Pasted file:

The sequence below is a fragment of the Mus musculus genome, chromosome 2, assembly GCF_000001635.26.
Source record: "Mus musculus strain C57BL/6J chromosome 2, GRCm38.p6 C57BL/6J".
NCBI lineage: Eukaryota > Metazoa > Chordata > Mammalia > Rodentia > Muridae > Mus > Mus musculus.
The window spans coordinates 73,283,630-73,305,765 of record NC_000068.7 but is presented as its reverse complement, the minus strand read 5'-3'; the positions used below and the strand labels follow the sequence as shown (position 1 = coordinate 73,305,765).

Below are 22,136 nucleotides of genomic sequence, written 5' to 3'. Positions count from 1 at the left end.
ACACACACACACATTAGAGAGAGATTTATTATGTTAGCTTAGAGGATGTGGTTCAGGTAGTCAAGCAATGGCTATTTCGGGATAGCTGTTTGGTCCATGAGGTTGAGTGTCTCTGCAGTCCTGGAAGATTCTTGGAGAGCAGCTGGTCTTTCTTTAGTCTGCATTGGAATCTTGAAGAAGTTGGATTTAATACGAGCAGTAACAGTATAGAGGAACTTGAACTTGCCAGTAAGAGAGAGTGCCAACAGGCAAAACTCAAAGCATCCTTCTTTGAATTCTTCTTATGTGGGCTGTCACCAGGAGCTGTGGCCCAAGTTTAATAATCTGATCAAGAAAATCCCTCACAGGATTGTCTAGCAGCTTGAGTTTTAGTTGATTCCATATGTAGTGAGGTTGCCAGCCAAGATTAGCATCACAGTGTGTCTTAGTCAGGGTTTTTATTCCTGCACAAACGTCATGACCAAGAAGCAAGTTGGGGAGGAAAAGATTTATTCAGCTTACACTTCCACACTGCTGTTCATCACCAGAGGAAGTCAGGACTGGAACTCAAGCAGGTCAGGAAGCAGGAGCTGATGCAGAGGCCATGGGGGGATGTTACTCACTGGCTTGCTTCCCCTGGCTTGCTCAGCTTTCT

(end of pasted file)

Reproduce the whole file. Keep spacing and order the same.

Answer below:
The sequence below is a fragment of the Mus musculus genome, chromosome 2, assembly GCF_000001635.26.
Source record: "Mus musculus strain C57BL/6J chromosome 2, GRCm38.p6 C57BL/6J".
NCBI lineage: Eukaryota > Metazoa > Chordata > Mammalia > Rodentia > Muridae > Mus > Mus musculus.
The window spans coordinates 73,283,630-73,305,765 of record NC_000068.7 but is presented as its reverse complement, the minus strand read 5'-3'; the positions used below and the strand labels follow the sequence as shown (position 1 = coordinate 73,305,765).

Below are 22,136 nucleotides of genomic sequence, written 5' to 3'. Positions count from 1 at the left end.
ACACACACACACATTAGAGAGAGATTTATTATGTTAGCTTAGAGGATGTGGTTCAGGTAGTCAAGCAATGGCTATTTCGGGATAGCTGTTTGGTCCATGAGGTTGAGTGTCTCTGCAGTCCTGGAAGATTCTTGGAGAGCAGCTGGTCTTTCTTTAGTCTGCATTGGAATCTTGAAGAAGTTGGATTTAATACGAGCAGTAACAGTATAGAGGAACTTGAACTTGCCAGTAAGAGAGAGTGCCAACAGGCAAAACTCAAAGCATCCTTCTTTGAATTCTTCTTATGTGGGCTGTCACCAGGAGCTGTGGCCCAAGTTTAATAATCTGATCAAGAAAATCCCTCACAGGATTGTCTAGCAGCTTGAGTTTTAGTTGATTCCATATGTAGTGAGGTTGCCAGCCAAGATTAGCATCACAGTGTGTCTTAGTCAGGGTTTTTATTCCTGCACAAACGTCATGACCAAGAAGCAAGTTGGGGAGGAAAAGATTTATTCAGCTTACACTTCCACACTGCTGTTCATCACCAGAGGAAGTCAGGACTGGAACTCAAGCAGGTCAGGAAGCAGGAGCTGATGCAGAGGCCATGGGGGGATGTTACTCACTGGCTTGCTTCCCCTGGCTTGCTCAGCTTTCT